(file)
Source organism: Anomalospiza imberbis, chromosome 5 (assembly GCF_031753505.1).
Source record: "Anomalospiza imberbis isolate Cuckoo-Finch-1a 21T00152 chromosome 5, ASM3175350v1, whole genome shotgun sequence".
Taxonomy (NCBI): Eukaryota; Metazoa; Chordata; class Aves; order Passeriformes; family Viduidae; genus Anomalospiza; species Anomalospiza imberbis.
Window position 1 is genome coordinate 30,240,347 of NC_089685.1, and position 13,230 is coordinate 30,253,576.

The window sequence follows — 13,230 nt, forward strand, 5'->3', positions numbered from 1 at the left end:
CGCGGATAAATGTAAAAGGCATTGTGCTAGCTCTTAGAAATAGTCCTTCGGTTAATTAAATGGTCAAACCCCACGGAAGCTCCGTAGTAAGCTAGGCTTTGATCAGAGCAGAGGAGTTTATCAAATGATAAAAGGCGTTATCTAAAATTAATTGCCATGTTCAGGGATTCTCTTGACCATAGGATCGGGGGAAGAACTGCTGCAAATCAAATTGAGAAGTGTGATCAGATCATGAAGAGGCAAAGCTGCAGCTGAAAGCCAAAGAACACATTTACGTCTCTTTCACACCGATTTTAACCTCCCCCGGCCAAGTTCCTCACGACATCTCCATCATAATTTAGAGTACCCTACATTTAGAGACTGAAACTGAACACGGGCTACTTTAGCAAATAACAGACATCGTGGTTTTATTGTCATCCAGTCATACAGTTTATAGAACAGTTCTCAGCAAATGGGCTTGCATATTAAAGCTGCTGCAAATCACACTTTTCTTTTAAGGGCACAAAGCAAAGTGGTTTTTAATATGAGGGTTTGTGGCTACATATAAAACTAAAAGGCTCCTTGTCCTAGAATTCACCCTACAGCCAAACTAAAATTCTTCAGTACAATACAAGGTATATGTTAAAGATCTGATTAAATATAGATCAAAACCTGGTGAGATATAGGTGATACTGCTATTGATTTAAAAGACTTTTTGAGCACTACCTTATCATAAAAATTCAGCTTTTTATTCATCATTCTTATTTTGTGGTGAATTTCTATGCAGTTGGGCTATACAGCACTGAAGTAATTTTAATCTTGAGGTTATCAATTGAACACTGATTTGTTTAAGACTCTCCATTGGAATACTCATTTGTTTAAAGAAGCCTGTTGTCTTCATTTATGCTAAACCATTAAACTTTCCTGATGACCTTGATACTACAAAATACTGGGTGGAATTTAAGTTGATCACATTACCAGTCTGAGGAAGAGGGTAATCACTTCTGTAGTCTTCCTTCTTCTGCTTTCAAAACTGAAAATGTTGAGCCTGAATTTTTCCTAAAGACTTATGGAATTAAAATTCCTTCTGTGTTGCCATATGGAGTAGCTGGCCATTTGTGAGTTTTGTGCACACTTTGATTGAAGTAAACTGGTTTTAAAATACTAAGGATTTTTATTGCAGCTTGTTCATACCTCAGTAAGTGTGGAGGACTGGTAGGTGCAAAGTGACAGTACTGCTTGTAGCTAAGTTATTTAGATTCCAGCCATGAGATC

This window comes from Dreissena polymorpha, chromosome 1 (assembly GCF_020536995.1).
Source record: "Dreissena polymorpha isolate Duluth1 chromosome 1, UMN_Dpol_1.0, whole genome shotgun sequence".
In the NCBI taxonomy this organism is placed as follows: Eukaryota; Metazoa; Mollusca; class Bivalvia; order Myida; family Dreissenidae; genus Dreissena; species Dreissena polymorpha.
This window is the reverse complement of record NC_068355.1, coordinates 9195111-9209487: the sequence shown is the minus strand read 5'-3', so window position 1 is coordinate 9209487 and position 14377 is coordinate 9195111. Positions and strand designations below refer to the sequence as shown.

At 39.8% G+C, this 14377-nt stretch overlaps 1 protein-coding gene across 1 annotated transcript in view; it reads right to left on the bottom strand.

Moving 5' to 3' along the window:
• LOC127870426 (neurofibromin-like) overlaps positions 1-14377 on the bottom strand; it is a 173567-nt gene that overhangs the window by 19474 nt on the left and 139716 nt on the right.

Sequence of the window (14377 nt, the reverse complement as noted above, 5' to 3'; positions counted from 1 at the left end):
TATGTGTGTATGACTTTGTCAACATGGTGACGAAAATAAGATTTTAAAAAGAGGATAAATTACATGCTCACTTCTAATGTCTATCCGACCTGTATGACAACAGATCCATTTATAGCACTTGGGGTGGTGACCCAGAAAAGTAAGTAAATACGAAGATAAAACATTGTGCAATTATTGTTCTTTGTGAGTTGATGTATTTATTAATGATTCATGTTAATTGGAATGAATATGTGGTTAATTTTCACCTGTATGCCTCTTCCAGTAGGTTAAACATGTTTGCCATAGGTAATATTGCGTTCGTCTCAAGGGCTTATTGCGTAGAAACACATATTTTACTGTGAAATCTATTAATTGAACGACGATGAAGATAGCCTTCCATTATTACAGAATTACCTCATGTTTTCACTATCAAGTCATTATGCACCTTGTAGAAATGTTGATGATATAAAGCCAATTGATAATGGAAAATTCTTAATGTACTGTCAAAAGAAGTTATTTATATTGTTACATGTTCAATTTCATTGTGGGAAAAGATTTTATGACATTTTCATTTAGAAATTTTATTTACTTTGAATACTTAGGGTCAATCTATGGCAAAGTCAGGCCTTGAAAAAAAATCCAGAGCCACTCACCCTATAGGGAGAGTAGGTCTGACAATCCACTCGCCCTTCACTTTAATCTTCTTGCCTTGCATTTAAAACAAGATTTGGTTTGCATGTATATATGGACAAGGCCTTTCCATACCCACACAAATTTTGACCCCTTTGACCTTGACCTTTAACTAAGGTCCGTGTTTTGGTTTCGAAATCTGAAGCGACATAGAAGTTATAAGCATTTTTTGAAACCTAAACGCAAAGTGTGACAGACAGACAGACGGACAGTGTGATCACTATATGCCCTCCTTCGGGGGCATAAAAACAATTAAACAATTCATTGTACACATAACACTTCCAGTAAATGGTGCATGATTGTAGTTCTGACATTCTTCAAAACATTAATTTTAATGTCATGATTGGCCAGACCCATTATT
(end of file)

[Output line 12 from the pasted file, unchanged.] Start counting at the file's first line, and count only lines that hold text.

Moving 5' to 3' along the window: